Monday, December 13, 2010

Annoying words: Planet, and company, pt.1

Part of a continuing (I hope?) series called
The consequences of equivocation in scientific rhetoric.
(or, Words that both freaking Annoy Me and allow other Jerks to Annoy Me, and why I think Someone should do Something about it before I get more Annoyed)

Please read the premise for all these "annoying word" posts at this link right here.
Special note: 
This Annoying Word problem is a bit different than for most of the Annoying Words.  Most of the words I'm thinking of for this series are those which truly mean one thing to the scientific community and another subtly, but crucially different thing to the public at large.

This one's different.

This one's about a word that kept losing its meaning over time.  And, in my opinion, has become laden with so much weight and confusion that it just looks like a problem to me.

I don't know if anyone else agrees, but I have my reasons for thinking this way.

And also, too, it's my freaking blog so I can share my own opinions, even if they are dumb. 

Remember Pluto!

Do you? Yeah, I do.

Short version of that whole bizarre episode:
  • Some astronomers decided that Pluto is not planety enough to be a planet.
  • Ultimately, they proclaim that not only is not a planet, but is, in fact, a "Dwarf".
  • The general public, at least in the United States, freaked the frak out.

On the side of the public reaction to the Putocolypse, it seemed as if people started getting mad at "those scientists" either for
  1. forcing the public to swallow whatever these "elites" from on high proclaim as the new truth, 
  2. yet again changing what they say is true.  "Just like when they said oat bran helped with good cholesterol and then turned around and said it didn't.  Same thing!", or
  3. being mean to a rock.

Astronomer Neil deGrasse Tyson - who is the most engaging communicator of astronomy, physics, and science in general - recounts the public reaction to his role in the whole thing with his book, The Pluto Files: The Rise and Fall of America's Favorite Planet.  He also had a show on Nova about the situation which was informative, humorous, and a even little bit touching.

While he was the first to catch grief about Plutoid abuse,  Dr. Tyson was not responsible for the word "Dwarf".  However, astronomer Mike Brown, self-described "Pluto-killer", is... at least to some extent.

Dr. Brown also just released a new book, How I Killed Pluto and Why It Had It Coming, which sounds to be a gleeful account of a man with Plutonian blood on his hands.  Not surprisingly, Dr. Tyson thanks Dr. Brown for being the new target of hate-mail from 3rd graders.

What is it that Pluto isn't?

Now, looking back on it all, I really am starting to feel that this was a big stink about nothing but words:

Astronomers got hung up on definitions.
People got hung up on scientists changing the meaning of a word without even (in their minds) an explanation.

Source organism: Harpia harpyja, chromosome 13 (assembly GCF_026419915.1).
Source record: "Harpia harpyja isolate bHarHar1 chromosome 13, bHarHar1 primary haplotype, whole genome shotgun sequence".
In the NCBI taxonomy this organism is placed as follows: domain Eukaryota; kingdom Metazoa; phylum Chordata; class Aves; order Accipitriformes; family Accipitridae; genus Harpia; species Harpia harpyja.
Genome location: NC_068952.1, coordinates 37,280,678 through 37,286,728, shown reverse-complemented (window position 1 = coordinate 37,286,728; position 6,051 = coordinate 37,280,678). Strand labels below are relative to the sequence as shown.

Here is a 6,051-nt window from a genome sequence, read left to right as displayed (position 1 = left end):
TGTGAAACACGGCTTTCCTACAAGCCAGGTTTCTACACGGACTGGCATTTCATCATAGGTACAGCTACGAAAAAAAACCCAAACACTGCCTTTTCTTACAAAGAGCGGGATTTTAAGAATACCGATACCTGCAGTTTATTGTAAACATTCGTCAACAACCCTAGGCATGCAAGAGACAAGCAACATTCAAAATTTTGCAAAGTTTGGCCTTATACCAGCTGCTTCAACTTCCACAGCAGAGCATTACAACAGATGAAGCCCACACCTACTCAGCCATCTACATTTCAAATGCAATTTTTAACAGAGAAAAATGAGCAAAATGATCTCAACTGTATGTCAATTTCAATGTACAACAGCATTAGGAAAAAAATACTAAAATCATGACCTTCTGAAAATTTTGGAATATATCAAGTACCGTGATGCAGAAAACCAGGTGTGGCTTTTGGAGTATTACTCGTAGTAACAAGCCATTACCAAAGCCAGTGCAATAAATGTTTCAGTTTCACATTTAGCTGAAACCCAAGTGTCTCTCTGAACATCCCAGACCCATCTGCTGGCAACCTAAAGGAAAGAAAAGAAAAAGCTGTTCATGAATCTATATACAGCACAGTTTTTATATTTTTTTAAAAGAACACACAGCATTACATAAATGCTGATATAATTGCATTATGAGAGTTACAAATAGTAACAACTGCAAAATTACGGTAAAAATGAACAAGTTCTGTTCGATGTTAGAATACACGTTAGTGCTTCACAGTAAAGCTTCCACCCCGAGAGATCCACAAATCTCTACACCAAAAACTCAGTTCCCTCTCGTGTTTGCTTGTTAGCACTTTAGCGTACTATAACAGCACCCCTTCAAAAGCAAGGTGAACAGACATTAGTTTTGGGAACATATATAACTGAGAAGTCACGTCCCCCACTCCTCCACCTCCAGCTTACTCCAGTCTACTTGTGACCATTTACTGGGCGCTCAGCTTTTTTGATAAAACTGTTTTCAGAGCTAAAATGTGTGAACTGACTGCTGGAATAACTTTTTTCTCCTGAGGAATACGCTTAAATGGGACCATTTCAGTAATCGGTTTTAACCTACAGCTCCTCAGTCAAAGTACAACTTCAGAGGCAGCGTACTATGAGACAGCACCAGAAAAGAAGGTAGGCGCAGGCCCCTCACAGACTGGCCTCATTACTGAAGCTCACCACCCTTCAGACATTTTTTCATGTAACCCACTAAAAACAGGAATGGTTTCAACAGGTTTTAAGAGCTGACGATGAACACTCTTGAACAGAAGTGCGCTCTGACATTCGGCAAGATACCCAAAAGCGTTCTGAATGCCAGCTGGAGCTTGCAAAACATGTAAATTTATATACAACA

Of course, there were explanations.  A lot of them.

But the reasoning about what the problem was with Pluto was - to my mind - all over the place: Pluto's too small to be a Planet, it has too weird an orbit, its moon is too close its own size,  it's too far away, or it's got too many other space objects near it to be a Planet.

It started to remind me of when I was a kid and a teacher decided to really dislike a student in the class.  Once the decision had been made that the kid was a bad egg, then any and every transgression, no matter how minor, was continuing proof of the student's badness, by definition:

"You were one minute late! Typical.  You stay for detention!"
"But Jack was five minutes late and you didn't say anything to him!"
"Yes, but he isn't a bad student like you!"

But really, the source of this Pluto angst was nothing more than disagreement about what a being "Planet" actually meant.  In 2006, a large group of astronomers decided to try its hand at a clearly defining the word "Planet" and decide whether Pluto fit into this definition.

But the more I read about it, I find the solution they devised to be a lot less than satisfying.

And it doesn't have anything to do with Pluto.

So what's my beef?

Thursday, December 2, 2010

How I told everyone that science isn't interesting. And it's all NASA's fault.

"NASA will hold a news conference at 11 a.m. PST on Thursday, Dec. 2, to discuss an astrobiology finding that will impact the search for evidence of extraterrestrial life," NASA said in a Wednesday statement. "Astrobiology is the study of the origin, evolution, distribution, and future of life in the universe."

In hindsight, we should have foreseen the use of these words would cause problems.

But I had no idea it would end with me telling people that an exciting new finding in Biology was, in effect, NOT "monumentally exciting".

How on earth did it come to this?!?

I mean, we'd just been through this a month before when NASA made a similarly intriguing pre-statement statement. That one was along the lines of (and I’m pretty clearly paraphrasing):